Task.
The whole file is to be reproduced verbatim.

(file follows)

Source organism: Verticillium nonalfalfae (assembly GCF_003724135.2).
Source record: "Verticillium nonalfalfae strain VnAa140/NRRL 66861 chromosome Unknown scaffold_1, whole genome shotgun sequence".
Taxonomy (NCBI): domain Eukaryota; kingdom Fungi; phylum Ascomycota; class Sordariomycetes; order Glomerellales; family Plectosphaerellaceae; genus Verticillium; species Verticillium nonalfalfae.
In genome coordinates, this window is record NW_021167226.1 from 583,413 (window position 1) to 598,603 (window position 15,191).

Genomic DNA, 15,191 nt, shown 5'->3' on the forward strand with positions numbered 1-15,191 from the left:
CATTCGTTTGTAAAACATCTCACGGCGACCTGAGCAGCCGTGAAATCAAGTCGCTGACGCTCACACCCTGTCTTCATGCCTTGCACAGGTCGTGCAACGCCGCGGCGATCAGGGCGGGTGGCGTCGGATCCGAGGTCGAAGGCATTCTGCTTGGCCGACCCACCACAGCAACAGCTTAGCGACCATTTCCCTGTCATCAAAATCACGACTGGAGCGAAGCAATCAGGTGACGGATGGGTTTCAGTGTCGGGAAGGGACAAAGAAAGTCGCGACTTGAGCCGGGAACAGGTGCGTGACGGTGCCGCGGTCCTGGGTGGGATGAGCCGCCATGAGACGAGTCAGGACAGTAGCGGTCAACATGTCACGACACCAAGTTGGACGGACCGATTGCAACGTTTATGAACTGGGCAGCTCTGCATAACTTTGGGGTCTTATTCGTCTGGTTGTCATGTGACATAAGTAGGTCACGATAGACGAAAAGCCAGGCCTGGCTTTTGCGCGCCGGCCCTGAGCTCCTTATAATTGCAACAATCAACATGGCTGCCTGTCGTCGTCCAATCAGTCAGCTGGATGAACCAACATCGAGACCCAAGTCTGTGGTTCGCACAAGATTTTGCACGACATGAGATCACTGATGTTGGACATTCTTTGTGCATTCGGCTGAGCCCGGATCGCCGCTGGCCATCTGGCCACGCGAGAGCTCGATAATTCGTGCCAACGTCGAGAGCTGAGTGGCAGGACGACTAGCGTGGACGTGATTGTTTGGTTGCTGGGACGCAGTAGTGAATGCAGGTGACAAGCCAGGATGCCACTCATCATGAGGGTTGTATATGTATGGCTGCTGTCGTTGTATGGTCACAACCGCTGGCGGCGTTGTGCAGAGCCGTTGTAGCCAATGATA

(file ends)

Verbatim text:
Source organism: Verticillium nonalfalfae (assembly GCF_003724135.2).
Source record: "Verticillium nonalfalfae strain VnAa140/NRRL 66861 chromosome Unknown scaffold_1, whole genome shotgun sequence".
Taxonomy (NCBI): domain Eukaryota; kingdom Fungi; phylum Ascomycota; class Sordariomycetes; order Glomerellales; family Plectosphaerellaceae; genus Verticillium; species Verticillium nonalfalfae.
In genome coordinates, this window is record NW_021167226.1 from 583,413 (window position 1) to 598,603 (window position 15,191).

Genomic DNA, 15,191 nt, shown 5'->3' on the forward strand with positions numbered 1-15,191 from the left:
CATTCGTTTGTAAAACATCTCACGGCGACCTGAGCAGCCGTGAAATCAAGTCGCTGACGCTCACACCCTGTCTTCATGCCTTGCACAGGTCGTGCAACGCCGCGGCGATCAGGGCGGGTGGCGTCGGATCCGAGGTCGAAGGCATTCTGCTTGGCCGACCCACCACAGCAACAGCTTAGCGACCATTTCCCTGTCATCAAAATCACGACTGGAGCGAAGCAATCAGGTGACGGATGGGTTTCAGTGTCGGGAAGGGACAAAGAAAGTCGCGACTTGAGCCGGGAACAGGTGCGTGACGGTGCCGCGGTCCTGGGTGGGATGAGCCGCCATGAGACGAGTCAGGACAGTAGCGGTCAACATGTCACGACACCAAGTTGGACGGACCGATTGCAACGTTTATGAACTGGGCAGCTCTGCATAACTTTGGGGTCTTATTCGTCTGGTTGTCATGTGACATAAGTAGGTCACGATAGACGAAAAGCCAGGCCTGGCTTTTGCGCGCCGGCCCTGAGCTCCTTATAATTGCAACAATCAACATGGCTGCCTGTCGTCGTCCAATCAGTCAGCTGGATGAACCAACATCGAGACCCAAGTCTGTGGTTCGCACAAGATTTTGCACGACATGAGATCACTGATGTTGGACATTCTTTGTGCATTCGGCTGAGCCCGGATCGCCGCTGGCCATCTGGCCACGCGAGAGCTCGATAATTCGTGCCAACGTCGAGAGCTGAGTGGCAGGACGACTAGCGTGGACGTGATTGTTTGGTTGCTGGGACGCAGTAGTGAATGCAGGTGACAAGCCAGGATGCCACTCATCATGAGGGTTGTATATGTATGGCTGCTGTCGTTGTATGGTCACAACCGCTGGCGGCGTTGTGCAGAGCCGTTGTAGCCAATGATA